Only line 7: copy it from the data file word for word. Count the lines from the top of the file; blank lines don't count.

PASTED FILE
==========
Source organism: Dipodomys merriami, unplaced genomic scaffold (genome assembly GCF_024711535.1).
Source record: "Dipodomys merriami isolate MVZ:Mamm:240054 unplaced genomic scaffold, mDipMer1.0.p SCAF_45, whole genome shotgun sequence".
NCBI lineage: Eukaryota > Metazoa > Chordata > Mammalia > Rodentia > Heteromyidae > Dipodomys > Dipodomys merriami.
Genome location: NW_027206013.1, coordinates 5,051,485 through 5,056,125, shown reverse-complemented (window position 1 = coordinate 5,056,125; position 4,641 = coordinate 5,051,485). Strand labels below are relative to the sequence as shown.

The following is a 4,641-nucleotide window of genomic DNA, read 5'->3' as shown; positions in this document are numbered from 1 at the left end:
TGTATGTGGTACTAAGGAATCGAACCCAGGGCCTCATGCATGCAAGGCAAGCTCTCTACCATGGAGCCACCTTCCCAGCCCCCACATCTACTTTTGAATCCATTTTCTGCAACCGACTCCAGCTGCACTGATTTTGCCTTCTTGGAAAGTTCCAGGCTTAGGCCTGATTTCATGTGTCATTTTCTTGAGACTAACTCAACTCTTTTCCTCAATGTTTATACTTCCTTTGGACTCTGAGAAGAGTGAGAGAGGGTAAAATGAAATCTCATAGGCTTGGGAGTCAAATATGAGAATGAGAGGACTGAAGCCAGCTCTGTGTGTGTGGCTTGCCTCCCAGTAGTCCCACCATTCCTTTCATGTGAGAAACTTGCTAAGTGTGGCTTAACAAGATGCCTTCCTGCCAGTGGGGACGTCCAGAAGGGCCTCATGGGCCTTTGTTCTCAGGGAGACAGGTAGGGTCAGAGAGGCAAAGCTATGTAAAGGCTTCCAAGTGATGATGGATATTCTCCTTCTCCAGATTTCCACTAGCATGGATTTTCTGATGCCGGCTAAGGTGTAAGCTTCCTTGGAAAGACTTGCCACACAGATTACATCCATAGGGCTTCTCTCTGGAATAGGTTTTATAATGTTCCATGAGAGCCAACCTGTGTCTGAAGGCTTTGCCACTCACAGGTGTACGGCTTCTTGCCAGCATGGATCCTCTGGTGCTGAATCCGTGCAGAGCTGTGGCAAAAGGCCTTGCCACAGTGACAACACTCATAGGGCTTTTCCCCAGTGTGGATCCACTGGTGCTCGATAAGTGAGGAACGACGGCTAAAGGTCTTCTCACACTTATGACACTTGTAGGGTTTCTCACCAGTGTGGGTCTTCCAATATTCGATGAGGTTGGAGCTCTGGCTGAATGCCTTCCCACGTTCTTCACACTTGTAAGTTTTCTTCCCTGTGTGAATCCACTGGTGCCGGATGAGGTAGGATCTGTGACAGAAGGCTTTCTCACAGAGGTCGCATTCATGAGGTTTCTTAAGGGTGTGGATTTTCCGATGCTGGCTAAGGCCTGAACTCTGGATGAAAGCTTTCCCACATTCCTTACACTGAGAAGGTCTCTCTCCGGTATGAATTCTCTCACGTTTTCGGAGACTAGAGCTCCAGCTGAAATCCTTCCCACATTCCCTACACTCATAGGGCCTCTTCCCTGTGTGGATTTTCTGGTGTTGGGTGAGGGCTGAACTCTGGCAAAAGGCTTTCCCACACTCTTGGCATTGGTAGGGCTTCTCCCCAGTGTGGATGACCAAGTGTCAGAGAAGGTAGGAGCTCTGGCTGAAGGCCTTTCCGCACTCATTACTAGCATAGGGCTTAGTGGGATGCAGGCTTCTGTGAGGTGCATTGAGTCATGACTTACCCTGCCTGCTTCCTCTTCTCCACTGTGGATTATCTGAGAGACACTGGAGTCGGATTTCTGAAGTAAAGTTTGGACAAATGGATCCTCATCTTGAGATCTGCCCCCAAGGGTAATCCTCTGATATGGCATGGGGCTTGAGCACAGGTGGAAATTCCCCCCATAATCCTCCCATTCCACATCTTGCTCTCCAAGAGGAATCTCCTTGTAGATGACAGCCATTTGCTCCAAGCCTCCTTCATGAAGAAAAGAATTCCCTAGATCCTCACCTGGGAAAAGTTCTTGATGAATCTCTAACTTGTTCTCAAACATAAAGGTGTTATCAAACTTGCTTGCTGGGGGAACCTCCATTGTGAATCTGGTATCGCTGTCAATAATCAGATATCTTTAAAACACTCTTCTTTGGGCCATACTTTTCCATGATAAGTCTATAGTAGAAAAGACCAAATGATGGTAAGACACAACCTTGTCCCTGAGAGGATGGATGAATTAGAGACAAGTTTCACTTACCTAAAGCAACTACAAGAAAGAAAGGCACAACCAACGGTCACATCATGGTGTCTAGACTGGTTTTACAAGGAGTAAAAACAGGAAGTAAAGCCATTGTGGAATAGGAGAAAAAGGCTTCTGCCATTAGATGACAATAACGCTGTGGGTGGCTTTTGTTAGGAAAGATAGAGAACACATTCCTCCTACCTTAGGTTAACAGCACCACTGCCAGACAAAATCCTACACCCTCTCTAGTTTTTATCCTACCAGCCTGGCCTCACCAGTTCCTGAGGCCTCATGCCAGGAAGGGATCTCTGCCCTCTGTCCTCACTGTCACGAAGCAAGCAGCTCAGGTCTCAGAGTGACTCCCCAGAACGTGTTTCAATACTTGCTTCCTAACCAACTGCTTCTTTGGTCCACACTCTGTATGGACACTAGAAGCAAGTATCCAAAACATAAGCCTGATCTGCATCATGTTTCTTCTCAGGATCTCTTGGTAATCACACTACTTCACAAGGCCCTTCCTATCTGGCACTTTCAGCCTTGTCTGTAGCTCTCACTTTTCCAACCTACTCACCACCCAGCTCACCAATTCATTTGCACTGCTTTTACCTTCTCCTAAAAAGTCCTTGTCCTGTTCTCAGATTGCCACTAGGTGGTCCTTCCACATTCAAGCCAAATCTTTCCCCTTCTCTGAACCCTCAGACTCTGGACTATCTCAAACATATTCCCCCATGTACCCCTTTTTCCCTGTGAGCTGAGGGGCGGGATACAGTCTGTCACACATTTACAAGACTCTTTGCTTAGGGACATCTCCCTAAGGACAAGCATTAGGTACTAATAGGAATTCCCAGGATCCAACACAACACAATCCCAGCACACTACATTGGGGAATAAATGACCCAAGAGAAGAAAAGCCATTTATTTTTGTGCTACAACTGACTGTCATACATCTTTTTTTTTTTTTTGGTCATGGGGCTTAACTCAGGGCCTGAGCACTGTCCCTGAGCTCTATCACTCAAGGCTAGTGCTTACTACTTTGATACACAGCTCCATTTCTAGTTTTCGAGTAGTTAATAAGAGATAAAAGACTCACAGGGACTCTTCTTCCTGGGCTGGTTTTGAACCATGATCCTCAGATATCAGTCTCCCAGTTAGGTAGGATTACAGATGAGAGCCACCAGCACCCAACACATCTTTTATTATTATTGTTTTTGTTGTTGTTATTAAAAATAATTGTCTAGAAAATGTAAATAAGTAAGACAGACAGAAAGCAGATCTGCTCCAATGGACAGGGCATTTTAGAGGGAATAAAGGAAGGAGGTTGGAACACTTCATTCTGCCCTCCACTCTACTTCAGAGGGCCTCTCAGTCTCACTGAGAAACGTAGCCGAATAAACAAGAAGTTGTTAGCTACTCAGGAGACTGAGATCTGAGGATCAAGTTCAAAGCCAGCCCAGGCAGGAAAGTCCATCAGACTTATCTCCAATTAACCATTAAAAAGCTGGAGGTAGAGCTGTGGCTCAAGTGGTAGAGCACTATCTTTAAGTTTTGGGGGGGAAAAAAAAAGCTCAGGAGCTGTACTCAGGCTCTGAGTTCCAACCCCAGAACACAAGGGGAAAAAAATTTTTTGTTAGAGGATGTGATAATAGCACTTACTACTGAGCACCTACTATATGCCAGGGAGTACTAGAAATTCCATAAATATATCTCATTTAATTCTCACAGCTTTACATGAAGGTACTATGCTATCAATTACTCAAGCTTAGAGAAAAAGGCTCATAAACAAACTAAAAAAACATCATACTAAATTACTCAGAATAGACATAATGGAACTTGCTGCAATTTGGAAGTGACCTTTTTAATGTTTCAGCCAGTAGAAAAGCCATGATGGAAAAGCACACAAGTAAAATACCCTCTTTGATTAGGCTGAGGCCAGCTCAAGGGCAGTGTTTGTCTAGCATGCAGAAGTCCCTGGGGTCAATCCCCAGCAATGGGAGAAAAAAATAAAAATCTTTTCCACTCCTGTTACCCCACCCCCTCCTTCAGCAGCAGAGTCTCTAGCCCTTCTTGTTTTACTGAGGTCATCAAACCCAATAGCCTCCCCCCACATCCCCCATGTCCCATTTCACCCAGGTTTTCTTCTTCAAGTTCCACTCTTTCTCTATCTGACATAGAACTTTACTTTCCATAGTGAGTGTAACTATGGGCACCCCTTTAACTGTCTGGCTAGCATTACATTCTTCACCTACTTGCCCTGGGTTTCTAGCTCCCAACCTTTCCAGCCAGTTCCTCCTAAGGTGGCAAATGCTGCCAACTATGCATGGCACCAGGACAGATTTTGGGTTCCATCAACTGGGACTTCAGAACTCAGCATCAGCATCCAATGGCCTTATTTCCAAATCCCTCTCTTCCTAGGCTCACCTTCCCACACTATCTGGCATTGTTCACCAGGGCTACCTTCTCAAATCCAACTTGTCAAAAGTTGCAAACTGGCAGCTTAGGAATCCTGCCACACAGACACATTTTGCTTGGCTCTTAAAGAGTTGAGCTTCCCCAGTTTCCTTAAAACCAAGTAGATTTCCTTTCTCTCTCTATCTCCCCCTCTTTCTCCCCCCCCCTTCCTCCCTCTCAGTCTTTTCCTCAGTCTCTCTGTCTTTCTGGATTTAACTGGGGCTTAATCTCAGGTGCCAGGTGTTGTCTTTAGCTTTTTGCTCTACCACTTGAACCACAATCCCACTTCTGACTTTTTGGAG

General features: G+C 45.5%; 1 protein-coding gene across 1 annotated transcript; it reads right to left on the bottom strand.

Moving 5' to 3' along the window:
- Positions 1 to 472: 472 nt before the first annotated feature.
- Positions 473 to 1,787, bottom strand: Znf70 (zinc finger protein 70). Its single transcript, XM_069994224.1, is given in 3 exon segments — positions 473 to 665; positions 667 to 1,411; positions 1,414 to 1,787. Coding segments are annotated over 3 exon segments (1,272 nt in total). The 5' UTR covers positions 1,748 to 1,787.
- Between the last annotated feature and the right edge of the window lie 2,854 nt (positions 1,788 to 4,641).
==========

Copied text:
General features: G+C 45.5%; 1 protein-coding gene across 1 annotated transcript; it reads right to left on the bottom strand.